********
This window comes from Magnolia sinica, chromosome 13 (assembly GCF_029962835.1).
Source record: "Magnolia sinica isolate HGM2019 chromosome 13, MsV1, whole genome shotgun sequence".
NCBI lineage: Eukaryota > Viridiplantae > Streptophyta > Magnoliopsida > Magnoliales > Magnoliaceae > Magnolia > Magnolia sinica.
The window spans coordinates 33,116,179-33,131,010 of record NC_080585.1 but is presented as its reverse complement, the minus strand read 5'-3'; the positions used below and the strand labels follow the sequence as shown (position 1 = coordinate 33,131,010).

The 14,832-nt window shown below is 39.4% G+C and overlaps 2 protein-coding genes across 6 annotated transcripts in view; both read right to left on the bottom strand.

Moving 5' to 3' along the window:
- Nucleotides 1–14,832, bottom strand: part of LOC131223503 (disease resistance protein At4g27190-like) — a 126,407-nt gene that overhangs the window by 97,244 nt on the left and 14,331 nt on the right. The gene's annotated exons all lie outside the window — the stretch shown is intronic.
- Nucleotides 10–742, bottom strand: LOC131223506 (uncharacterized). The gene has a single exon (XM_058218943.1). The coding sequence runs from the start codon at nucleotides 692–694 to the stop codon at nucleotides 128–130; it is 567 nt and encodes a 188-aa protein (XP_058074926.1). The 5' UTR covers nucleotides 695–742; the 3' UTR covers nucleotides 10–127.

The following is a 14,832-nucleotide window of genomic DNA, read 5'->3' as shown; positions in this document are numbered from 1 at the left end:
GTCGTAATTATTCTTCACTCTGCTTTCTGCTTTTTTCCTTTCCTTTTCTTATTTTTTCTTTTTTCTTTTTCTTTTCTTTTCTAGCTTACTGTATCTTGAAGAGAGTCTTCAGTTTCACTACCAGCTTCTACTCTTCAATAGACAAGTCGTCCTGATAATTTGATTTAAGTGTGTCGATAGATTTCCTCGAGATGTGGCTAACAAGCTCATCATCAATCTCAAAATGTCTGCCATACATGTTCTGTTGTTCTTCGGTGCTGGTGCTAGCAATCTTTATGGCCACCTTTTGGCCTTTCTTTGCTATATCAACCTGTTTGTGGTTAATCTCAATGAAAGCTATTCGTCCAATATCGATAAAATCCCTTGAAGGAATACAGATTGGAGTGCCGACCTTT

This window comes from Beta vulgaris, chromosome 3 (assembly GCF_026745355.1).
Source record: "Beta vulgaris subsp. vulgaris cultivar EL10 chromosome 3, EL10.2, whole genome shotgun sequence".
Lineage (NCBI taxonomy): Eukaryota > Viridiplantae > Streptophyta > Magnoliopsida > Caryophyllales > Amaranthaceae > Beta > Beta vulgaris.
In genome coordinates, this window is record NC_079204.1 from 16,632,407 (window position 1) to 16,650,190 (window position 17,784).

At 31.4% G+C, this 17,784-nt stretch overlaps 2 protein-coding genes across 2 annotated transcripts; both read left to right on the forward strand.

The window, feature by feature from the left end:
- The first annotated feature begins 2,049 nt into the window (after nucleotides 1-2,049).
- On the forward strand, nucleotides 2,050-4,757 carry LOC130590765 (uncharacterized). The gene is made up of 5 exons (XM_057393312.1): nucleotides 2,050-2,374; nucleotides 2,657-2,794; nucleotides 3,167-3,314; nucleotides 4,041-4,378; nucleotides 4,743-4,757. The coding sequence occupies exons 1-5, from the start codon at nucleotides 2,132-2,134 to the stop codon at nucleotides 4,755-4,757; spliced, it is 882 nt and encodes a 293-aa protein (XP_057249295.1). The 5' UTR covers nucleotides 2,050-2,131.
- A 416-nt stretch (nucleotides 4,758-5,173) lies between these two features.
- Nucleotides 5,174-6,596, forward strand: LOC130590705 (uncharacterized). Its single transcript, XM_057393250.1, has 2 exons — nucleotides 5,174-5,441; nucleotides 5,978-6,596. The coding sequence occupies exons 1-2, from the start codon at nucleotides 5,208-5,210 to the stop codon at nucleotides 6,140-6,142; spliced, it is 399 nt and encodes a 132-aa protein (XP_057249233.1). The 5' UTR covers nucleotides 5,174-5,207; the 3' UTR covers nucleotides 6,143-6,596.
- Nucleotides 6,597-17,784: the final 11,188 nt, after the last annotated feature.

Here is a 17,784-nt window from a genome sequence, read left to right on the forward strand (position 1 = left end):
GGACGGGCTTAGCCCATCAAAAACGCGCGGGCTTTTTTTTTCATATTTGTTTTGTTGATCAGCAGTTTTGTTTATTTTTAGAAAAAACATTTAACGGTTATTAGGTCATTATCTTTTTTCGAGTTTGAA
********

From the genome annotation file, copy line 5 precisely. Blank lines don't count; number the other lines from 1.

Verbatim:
The 14,832-nt window shown below is 39.4% G+C and overlaps 2 protein-coding genes across 6 annotated transcripts in view; both read right to left on the bottom strand.